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Volvo XC90 D5 R-Design (2011) Review & Road Test

Sat, 05 Nov 2011 00:00:00 -0700

The Volvo XC90. Still looks contemporary with the R-Design options

Volvo has been threatening to replace the XC90 for quite some time. After all, it’s now pushing on a decade old and is still pretty much the same AWD Volvo SUV that launched way back in 2002.

Back then we could think of the XC90 as an SUV, although in many ways it was the forerunner of the more recent rash of lifestyle SUVs and crossovers that now proliferate on the carscape.

But despite Volvo’s desire to bring an all new XC90 to the market, the traumas under Ford’s ownership mitigated against that plan. So the old warhorse has soldiered on and still finds a ready market amongst the chattering classes looking for transport for their brood.

That ready market is probably because the XC90 is still very appealing. Not because Volvo has changed it massively in the last decade but because, in many ways, the market has caught up with what the XC90 offered from the start.

In 2002 the XC90 launched and could probably be considered, at first glance, as a less aggressive offering than a BMW X5, a more subtle one than a Mercedes M Class and a more affordable one than a Range Rover.

And the XC90 was all of those things, but it was also much cleverer than that. What it was, and still is, is a very practical and understated cross between a luxury SUV, an MPV and a Crossover. Not that we really saw it as such when it launched.

But can a car, any car, survive so long in the modern car market when what it has to offer is basically unchanged for a decade?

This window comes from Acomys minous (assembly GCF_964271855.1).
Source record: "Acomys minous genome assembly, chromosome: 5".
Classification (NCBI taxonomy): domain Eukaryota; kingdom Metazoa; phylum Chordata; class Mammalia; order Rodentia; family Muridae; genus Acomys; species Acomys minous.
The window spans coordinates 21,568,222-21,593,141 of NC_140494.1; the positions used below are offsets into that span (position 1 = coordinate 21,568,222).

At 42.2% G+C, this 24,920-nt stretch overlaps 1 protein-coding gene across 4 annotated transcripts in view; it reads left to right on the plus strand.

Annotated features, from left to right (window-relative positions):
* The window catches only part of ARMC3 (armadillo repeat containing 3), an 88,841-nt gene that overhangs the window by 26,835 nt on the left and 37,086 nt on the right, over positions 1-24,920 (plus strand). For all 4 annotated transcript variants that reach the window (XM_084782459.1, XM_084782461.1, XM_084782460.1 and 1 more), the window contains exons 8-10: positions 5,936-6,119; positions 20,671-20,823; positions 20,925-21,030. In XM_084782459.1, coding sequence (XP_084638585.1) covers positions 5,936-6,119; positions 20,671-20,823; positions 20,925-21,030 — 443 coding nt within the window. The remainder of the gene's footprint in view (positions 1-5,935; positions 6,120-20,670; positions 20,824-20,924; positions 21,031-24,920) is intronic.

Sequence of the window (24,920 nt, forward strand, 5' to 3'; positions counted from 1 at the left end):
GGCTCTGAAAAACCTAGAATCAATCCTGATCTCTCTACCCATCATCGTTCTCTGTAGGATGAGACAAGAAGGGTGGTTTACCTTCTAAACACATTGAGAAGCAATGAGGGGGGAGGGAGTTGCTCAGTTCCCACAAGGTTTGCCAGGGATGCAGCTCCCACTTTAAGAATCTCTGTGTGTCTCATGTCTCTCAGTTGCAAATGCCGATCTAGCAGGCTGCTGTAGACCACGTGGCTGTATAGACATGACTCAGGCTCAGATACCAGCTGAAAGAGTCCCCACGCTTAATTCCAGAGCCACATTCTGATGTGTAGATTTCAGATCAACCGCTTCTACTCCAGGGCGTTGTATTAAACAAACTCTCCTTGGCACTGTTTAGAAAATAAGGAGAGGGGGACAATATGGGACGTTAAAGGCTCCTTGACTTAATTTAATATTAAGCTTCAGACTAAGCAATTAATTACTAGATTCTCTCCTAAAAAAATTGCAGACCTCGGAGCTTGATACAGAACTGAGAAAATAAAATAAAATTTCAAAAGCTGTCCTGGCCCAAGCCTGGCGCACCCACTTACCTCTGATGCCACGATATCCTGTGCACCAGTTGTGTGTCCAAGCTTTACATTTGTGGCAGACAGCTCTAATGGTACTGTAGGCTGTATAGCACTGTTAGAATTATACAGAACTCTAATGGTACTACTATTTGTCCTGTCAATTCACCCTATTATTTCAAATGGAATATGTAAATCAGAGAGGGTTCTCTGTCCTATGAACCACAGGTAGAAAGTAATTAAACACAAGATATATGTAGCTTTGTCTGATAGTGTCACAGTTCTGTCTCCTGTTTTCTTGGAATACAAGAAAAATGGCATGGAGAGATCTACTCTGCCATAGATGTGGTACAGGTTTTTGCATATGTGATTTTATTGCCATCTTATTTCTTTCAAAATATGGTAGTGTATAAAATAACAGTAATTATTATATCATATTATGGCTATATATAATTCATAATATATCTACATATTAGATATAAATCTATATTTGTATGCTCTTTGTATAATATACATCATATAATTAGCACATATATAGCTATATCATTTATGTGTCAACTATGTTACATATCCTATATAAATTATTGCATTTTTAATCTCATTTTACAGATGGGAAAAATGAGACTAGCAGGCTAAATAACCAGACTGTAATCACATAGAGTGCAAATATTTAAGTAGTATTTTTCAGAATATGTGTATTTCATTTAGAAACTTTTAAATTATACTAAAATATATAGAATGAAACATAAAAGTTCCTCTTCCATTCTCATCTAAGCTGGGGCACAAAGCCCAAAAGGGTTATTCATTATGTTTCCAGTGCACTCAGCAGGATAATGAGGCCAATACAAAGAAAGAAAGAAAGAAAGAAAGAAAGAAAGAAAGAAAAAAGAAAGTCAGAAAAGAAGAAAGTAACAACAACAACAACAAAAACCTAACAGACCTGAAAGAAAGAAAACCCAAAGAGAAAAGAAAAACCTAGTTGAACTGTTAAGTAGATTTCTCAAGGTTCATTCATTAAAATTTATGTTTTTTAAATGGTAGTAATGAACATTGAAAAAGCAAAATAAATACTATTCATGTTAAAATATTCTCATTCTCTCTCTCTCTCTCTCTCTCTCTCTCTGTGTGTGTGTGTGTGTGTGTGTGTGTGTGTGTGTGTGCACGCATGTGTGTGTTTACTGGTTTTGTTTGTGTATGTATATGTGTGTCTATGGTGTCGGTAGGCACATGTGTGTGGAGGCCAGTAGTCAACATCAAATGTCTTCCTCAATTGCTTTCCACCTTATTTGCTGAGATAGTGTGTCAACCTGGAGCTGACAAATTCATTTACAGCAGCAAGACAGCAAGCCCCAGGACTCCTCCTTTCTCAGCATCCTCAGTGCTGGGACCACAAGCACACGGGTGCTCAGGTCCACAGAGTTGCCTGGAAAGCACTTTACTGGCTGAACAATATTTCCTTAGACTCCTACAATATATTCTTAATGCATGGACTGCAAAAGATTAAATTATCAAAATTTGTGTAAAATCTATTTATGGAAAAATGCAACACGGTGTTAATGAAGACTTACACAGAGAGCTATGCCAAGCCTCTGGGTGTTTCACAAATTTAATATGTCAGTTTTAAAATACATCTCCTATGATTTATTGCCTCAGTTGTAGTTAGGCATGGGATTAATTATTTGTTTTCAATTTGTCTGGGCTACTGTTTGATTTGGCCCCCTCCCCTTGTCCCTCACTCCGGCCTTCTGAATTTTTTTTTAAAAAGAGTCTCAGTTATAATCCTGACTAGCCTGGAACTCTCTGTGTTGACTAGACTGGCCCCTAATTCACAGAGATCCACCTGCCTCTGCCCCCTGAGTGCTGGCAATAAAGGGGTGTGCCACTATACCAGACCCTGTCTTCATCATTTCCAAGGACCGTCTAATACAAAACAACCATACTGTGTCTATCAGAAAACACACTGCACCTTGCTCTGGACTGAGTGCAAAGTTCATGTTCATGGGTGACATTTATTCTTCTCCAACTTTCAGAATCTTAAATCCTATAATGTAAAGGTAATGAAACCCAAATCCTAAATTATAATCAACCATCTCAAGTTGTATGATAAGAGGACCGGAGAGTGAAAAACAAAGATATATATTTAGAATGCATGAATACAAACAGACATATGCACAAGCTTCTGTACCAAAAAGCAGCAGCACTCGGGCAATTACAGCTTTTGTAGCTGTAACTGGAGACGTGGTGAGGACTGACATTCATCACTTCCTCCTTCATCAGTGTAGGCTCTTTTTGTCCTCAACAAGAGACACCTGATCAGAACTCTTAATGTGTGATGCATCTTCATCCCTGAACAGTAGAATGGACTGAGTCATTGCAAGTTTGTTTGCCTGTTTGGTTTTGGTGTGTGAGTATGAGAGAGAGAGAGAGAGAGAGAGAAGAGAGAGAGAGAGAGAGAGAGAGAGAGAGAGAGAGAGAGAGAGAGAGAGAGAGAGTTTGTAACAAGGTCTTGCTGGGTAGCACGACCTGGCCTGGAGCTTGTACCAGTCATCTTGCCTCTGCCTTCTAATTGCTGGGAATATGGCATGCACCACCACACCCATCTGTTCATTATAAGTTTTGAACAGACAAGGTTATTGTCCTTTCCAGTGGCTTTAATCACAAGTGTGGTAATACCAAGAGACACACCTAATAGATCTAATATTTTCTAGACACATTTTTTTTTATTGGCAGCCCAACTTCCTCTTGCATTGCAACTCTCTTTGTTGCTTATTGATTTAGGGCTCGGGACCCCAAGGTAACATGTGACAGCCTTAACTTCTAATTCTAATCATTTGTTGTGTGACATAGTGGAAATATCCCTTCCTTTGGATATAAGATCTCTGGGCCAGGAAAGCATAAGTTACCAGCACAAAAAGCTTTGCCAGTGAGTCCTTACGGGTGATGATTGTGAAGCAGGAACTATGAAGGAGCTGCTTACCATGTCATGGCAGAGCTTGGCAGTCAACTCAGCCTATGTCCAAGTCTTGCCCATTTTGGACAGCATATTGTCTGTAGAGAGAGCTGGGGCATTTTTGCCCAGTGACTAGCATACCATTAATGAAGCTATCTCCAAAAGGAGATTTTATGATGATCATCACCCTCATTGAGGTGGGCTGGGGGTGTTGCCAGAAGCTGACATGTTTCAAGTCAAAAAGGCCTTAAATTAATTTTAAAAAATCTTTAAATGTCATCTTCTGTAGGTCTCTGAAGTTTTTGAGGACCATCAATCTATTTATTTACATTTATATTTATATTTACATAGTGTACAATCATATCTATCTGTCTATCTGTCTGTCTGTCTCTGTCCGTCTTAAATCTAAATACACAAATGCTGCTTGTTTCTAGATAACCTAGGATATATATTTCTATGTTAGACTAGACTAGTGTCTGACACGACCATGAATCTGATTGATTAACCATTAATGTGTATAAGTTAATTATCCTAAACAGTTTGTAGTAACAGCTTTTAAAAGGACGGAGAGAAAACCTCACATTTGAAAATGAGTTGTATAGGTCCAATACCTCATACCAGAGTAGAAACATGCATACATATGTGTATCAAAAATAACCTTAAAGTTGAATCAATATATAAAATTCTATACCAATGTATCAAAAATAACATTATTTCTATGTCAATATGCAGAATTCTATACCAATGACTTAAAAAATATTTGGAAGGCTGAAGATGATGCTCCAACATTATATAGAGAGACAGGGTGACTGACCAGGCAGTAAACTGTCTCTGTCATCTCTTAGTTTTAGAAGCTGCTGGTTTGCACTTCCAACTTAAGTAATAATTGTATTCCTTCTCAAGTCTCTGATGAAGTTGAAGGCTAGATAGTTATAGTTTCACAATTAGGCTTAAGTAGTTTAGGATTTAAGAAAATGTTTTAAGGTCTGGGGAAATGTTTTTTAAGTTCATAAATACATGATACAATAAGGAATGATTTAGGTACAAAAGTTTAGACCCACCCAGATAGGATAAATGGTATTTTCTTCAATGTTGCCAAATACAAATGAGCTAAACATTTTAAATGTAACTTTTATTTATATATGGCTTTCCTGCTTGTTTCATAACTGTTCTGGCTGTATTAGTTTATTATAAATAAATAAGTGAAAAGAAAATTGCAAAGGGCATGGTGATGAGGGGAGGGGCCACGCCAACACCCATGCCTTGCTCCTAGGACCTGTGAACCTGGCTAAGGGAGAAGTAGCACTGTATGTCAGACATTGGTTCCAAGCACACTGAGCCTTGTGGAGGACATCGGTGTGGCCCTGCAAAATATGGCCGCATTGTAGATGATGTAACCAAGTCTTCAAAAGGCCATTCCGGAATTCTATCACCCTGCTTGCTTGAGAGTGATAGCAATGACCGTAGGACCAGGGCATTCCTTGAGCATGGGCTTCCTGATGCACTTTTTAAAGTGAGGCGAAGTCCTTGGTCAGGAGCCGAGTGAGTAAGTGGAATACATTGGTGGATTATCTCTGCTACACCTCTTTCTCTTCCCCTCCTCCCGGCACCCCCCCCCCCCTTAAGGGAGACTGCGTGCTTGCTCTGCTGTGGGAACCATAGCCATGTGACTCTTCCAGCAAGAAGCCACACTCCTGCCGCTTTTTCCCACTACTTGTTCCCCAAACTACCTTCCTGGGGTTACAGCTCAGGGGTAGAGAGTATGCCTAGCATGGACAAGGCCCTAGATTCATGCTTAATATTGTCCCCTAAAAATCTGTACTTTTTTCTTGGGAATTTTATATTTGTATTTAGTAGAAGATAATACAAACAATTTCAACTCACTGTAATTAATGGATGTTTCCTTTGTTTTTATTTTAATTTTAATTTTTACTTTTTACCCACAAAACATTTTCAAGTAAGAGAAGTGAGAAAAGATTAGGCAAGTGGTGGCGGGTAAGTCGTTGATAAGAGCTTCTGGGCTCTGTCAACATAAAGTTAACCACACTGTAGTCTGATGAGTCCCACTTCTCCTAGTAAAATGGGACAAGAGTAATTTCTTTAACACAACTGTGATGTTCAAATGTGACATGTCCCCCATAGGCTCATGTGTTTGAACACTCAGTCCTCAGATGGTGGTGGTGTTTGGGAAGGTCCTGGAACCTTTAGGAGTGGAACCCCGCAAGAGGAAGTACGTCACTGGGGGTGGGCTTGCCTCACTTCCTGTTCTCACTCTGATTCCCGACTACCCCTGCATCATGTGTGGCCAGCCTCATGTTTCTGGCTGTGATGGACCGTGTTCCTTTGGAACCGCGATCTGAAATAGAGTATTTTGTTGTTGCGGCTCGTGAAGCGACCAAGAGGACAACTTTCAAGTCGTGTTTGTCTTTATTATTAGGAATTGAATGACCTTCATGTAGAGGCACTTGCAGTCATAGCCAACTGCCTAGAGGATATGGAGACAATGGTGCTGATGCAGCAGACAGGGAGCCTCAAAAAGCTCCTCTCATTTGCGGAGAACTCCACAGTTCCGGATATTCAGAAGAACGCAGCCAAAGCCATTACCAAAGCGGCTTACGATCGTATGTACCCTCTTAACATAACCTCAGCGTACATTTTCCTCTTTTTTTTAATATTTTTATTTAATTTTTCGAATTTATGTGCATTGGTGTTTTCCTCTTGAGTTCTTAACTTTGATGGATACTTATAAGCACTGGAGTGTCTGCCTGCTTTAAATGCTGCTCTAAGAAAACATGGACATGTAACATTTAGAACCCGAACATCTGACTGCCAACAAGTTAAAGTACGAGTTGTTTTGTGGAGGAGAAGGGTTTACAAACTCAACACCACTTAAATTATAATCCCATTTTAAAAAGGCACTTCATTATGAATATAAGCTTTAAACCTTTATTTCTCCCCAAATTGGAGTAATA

There are tell-tale signs on the XC90 of its vintage. The SatNav, for example, has been bolted in to a flap that rises from a cut-out atop the dash – a clear sign the XC90 was never designed to have it integrated – and the old D5 engine makes itself known when you push it hard.

Despite those minor niggles, the Volvo XC90 has survived the intervening years very well, and with the extra R-Design bits bolted on – which are thankfully Swedish understated and not blingy by any stretch – it conspires to look remarkably contemporary.

In fact the XC90 really does look more like a Crossover than a full blown SUV. It sits lower than cars like Land Rover’s discovery, and its car-like raked screen makes it look more like a more butch version of the XC70.

So instead of the XC90 making the hairs stand up on the back of the necks of passing eco-mentalists, its low-key, almost fluffy image makes the XC90 the acceptable face of big SUVs.

Even the added bling of the R-Design pack on the XC90 doesn’t make it a paid up member of the pimped SUV club. In fact, the R-Design stuff just makes the XC90 look more appealing. Inside too.

The interior of the XC90 R-Design may be showing its age a little with the pop up SatNav, but in almost every other way it is still a model of understatement and clever practicality.

The seven seats in the XC90 are completely usable, and getting in and out of the back row is as easy as it ever gets in a car like this. And the seats are comfortable and supportive and covered in good-looking leather with cream piping.